An Interview with The Australia Native Singer-Songwriter, Dustin Tebbutt, On Why He Moved to Sweden to Write Music And More
Posted On 25 Nov 2014
Dustin Tebbutt is originally from Australia but for two years, he relocated to Sweden to write and record music.
The result was this tenderly sculpted music about that move to the other side of the world. It was about the things he left or lost along the way, and the person that came back. It’s an incredible insight into a man confronted by isolation and distance, yet intoxicated by the beauty of life in Sweden. He wrote, produced and mixed the project as well as playing the majority of the parts.
With glowing reviews and a quickly growing fan base, Dustin’s music is boldly gaining momentum. Learn about this talented musician in the following interview:
Can you remember the moment that you wanted to be a musician? What exactly is your musical background?
I don’t really remember ever having that kind of moment, I think it was something that just seeped in, and became a part of me. There was always instruments around, and I’d had a few piano lessons when I was younger, but it wasn’t until I started playing around on the guitar in high school that it clicked. I taught myself to play with a bit of help from my dad, and it kind of went from there.
Tell me about your experience in Sweden writing and recording music? What initially made your make that move overseas?
Well, I hadn’t been out of Aus at that stage, and really liked the idea of living abroad, so moving somewhere had been on the cards for a while. Sweden specifically came about as one of the guys I was working with down in Melbourne was from there. We’d been playing in a band for a while and he had to move back as his visa was up and he suggested heading over too!
2013 was a big year for you musically as you released your debut, The Breach. How has 2014 been treating you so far?
It’s been crazy, and amazing at the same time. I wasn’t really anticipating anything that has happened, so its been a pretty wild ride.
What was it like putting that album together independently? What was that freedom like?
Creatively, it was incredible. It really was an exploration as I worked through those songs, and it was so rewarding to see all the pieces come together. I didn’t really have an agenda, or an image of where it was going to end up or anything.. it just kind of formed. At the start, there were so many skills I didn’t have and that I ended up learning along the way, so that was a bit of a challenge at times, but I really enjoy that process.
How is The Breach different and/or similar to your latest EP, Bones?
I think they’re pretty similar actually, the songs come from the same place and time, they were just worked on at different times. I was trying to keep the sonic palette pretty similar too, as I was still finding me feet
How have your summer gigs/festivals been going? Any favorites yet?
The shows have been going really well, its a bit of a task taking this stuff to the stage, as there are some many intricate sounds etc, but the support has been amazing. Splendour was definitely a highlight this year.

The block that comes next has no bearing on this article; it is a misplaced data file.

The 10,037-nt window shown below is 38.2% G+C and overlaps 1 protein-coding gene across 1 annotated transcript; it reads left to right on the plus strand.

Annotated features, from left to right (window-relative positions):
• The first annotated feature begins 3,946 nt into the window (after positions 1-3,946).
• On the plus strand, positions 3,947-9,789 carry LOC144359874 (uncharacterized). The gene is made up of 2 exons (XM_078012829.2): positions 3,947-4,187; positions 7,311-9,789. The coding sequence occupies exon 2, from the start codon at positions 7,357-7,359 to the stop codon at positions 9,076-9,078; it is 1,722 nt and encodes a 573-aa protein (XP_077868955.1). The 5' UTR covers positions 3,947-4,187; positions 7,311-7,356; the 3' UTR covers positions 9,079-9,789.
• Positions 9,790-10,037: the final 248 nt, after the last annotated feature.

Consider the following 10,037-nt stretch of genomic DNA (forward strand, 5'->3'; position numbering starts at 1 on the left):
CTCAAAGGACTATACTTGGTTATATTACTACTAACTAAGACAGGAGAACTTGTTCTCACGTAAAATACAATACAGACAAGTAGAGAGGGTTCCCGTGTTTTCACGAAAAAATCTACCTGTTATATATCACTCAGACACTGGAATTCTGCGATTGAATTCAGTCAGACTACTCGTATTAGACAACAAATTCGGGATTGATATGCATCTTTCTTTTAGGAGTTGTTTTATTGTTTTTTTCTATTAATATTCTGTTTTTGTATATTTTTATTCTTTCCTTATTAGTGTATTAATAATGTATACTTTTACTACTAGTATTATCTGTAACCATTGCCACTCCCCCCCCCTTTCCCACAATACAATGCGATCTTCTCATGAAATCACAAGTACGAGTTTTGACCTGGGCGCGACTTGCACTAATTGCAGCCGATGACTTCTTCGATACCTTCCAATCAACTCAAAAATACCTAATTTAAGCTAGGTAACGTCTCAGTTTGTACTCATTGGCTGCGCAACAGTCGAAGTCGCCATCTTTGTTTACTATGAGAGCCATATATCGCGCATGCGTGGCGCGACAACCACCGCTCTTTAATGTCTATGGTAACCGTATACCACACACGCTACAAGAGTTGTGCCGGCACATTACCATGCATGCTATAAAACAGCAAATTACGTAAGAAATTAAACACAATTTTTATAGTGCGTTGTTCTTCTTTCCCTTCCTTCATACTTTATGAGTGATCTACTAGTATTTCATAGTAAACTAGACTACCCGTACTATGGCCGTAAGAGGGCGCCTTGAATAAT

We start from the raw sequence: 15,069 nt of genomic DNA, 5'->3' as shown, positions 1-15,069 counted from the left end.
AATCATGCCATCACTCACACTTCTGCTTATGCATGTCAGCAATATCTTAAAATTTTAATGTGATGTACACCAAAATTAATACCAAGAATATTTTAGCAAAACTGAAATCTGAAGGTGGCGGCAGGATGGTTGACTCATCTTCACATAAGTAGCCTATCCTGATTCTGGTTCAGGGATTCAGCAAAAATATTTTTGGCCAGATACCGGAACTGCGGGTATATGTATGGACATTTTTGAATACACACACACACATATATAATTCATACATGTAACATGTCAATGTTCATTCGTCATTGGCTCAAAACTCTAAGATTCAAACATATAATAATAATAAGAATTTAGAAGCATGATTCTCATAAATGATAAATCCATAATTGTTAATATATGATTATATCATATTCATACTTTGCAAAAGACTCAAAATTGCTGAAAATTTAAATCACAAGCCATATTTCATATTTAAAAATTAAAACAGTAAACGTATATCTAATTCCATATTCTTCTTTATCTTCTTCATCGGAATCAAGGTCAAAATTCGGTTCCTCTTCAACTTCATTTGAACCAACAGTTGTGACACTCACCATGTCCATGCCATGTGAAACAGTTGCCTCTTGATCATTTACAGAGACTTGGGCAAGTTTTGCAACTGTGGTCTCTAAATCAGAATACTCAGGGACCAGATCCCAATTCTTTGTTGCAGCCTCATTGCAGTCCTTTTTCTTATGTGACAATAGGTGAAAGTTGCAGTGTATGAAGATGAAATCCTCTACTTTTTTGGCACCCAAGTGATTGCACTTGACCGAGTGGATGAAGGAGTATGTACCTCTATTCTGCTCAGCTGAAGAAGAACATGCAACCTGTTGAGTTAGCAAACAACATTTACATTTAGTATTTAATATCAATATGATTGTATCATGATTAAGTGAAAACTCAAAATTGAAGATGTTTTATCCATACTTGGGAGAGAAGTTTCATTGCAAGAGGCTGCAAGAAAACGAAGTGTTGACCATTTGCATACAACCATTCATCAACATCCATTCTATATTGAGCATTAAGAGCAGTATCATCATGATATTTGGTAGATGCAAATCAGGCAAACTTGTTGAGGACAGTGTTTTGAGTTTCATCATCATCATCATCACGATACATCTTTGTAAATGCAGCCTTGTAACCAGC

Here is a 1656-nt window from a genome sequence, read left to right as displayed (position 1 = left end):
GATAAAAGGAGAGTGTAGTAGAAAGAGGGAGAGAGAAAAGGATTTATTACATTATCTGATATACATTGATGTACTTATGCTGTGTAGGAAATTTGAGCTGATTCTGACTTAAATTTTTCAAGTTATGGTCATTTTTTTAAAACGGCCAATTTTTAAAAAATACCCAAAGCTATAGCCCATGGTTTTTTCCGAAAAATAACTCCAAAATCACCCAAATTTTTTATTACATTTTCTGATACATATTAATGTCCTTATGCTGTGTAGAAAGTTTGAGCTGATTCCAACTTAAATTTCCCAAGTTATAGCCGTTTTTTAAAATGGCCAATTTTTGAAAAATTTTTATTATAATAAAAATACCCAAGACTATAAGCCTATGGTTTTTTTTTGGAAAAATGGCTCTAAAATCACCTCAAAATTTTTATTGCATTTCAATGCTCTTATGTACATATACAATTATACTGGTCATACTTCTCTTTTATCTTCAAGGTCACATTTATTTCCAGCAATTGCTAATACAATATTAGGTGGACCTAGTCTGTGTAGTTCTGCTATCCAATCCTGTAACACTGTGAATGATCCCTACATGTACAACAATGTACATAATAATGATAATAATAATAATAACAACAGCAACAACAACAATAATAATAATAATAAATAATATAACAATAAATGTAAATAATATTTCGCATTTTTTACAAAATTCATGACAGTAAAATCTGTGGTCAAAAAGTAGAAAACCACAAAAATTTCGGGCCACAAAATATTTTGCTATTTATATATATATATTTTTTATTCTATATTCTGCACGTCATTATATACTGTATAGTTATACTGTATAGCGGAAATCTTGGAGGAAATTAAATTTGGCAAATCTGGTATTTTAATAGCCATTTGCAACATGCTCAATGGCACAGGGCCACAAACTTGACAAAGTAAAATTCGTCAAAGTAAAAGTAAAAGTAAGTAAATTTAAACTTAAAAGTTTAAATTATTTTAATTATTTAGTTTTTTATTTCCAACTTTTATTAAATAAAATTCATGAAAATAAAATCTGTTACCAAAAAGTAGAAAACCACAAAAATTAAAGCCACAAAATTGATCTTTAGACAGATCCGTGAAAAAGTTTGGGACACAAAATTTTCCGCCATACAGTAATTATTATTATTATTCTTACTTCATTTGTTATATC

What musicians that you’ve already worked with or headlined shows with, have you learned the most from?
There’s a guy called Josh Schuberth. He a producer and multi instrumentalist, who played most of the drums on the stuff so far… he’s been a bit of a mentor over this last chapter. We were hanging out years ago, and he was recording an E.P. of his own stuff at home, I think seeing him putting it together, made me want to do the same thing! Whenever I get stuck on something, Ill give him a call.
What music are you listening to now? Anything on the radio that you can’t get out of your head right now? What music inspires you?
My track of the week is “Lost In The Light” by Bahamas
Living or dead, who is a musician that you would love to work with and why?
Thom Yorke would be cool to work with, he’s just on a whole other level.
Thus far, what’s a favorite memory or something quirky that’s taken place with the band (in-studio, onstage, or elsewhere)?
A lot of the tracking for some new songs I’ve been working on has been amazing, since being back in the city I’ve met a bunch of musicians that just aren’t around in the country (where I was living previously), We put some harp on one track, and a bunch of strings on another, It was amazing seeing/hearing those parts come to life. I did a trip over to the U.K. and U.S. earlier this year and played a bunch of shows, it was my first time to both places, it was an amazing trip.. playing to a packed room in N.Y. was something I’ll never forget.
When you aren’t performing or writing new material, what do you like to do for fun?
I’ve been reading a fair few books lately, mostly exploration or new science stuff.. swimming is good, or anything outside really..
Is there anything in particular that you’d like people to take away from listening to your music?
Hopefully some images, or some kind of mental show reel as they’re listening. If it’s possible, Id like to transport them somewhere else, just for a little while.